SSL/TLS with a valid certificate should always be used in this configuration.
TLS ensures transport security and server authentication via certificate validation.
If no SSL is present, the username and password will travel the network unencrypted.
If no signed certificate is present, the user has no guarantee on where he will post his credentials. (MITM attack possible).
PACKflow won't warn the user if Forms authentication is used over HTTP, since it is a common developer's configuration.
User Accounts Security
Account security is dependent on the chosen MembershipProvider implementation and settings.
PACKflow won’t store or validate credentials itself, but will delegate this to the configured MembershipProvider.
This allows you to use any available MembershipProvider implementation, even a bad one.
To be short, it is your responsibility to provide a valid and safe MembershipProvider as an account store.
WCF Services in PACKflow work in Asp.NET compatibility mode. This makes them more dependent on the IIS pipeline. The most visible effect is how the asp.net authorization rules affect services as well.
To be authenticated, requests to WCF Service have to bypass the ‘Redirect to Login page’ feature of Forms authentication, and the client has to provide the credentials with every request. The service will validate those credentials against the same membership provider as the site, allowing consistent authentication control.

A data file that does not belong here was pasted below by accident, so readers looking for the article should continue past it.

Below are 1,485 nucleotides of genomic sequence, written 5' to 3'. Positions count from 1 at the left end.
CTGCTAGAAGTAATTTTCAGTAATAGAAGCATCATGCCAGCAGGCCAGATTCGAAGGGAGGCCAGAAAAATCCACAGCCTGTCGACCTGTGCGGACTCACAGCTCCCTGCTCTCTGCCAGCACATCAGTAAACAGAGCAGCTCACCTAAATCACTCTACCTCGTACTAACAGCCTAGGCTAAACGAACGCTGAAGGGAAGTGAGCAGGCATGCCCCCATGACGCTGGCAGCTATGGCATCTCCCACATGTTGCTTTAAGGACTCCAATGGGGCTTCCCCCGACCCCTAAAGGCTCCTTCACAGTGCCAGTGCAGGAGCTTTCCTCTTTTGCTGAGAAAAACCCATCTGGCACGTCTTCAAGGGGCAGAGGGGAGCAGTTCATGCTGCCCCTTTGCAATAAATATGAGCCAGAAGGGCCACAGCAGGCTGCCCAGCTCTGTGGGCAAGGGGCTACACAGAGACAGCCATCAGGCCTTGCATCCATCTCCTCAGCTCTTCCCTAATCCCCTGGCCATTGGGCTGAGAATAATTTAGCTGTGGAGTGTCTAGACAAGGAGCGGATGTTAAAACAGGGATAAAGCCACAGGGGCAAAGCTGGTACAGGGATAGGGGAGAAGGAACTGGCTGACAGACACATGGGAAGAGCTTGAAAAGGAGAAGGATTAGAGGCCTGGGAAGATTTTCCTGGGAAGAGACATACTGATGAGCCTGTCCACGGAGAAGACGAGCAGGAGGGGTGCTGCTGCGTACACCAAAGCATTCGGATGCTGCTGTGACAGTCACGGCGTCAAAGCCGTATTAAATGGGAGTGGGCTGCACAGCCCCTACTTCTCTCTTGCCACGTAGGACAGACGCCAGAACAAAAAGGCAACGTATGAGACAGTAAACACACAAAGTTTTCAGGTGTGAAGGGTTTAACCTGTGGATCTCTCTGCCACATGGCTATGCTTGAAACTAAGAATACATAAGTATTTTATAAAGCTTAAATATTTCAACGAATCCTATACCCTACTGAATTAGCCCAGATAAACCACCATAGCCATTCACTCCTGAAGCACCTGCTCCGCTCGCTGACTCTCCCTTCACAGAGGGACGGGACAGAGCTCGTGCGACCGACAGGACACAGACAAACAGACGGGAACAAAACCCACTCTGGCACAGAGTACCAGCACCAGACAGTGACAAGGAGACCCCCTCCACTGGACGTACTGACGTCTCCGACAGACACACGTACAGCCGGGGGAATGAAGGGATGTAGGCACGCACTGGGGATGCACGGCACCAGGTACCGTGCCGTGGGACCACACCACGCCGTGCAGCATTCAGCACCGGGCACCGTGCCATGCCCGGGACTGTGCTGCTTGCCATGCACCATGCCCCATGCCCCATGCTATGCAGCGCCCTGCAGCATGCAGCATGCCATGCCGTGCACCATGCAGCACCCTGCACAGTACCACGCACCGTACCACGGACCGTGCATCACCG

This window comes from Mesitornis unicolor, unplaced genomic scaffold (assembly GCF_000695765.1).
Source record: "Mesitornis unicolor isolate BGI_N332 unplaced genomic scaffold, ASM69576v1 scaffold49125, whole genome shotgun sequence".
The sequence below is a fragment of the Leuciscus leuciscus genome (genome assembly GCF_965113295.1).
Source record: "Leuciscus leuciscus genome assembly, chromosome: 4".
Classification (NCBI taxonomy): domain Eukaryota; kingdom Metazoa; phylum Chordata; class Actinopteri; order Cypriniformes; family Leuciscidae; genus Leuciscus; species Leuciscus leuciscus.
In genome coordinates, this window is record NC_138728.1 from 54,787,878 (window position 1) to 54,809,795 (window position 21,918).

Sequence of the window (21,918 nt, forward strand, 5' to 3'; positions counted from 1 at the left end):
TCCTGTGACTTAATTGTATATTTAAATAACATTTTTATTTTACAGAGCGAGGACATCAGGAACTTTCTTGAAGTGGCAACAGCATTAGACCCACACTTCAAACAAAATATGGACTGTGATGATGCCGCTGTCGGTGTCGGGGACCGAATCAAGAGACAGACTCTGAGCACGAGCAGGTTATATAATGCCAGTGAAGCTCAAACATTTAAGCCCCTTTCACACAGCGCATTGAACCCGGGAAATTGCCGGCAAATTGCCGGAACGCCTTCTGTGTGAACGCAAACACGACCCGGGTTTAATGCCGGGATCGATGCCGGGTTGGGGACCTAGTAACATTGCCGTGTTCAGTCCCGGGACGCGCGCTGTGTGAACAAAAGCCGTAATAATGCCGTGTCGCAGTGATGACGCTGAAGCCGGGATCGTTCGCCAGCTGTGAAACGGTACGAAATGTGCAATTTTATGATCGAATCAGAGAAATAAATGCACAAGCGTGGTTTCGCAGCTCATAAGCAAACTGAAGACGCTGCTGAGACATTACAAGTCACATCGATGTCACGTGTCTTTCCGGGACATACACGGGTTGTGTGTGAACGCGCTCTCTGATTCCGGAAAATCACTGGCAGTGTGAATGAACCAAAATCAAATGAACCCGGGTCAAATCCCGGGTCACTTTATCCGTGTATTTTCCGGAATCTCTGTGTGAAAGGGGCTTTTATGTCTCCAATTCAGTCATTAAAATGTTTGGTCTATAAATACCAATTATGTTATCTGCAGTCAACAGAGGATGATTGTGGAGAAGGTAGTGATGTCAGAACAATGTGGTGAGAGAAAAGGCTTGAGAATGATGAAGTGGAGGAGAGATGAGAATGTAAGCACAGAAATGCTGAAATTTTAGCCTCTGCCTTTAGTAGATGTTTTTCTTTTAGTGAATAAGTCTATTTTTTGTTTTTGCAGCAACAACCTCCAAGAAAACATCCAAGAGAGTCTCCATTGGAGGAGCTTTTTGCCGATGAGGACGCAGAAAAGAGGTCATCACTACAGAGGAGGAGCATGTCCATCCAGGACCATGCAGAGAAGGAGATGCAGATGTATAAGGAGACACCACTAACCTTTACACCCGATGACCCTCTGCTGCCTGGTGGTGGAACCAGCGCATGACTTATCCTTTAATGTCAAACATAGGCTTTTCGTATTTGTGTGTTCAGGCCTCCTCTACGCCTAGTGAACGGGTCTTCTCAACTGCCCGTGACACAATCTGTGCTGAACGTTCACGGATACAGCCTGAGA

There is no specific protection of the credentials in the message layer. SSL/TLS is then strongly encouraged in http web services for a production environment.
In the authorization.config file, under "<configuration>", add this markup and update the path to your WCF service.
The unauthenticated request won’t be redirected to your login page anymore, so the service will be able to receive and validate unauthenticated requests.
<location path="/ApplicationName/Services/MyWCFService.svc"> <system.web> <authorization> <allow users="?"/> </authorization> </system.web> </location>
Add a service behavior relying on the Membership Provider.
In [VirtualDirectory]/Services/Web.Config, under <configuration> < system.serviceModel><behaviors> <serviceBehaviors>, add this markup and choose a membership provider name matching the site’s provider.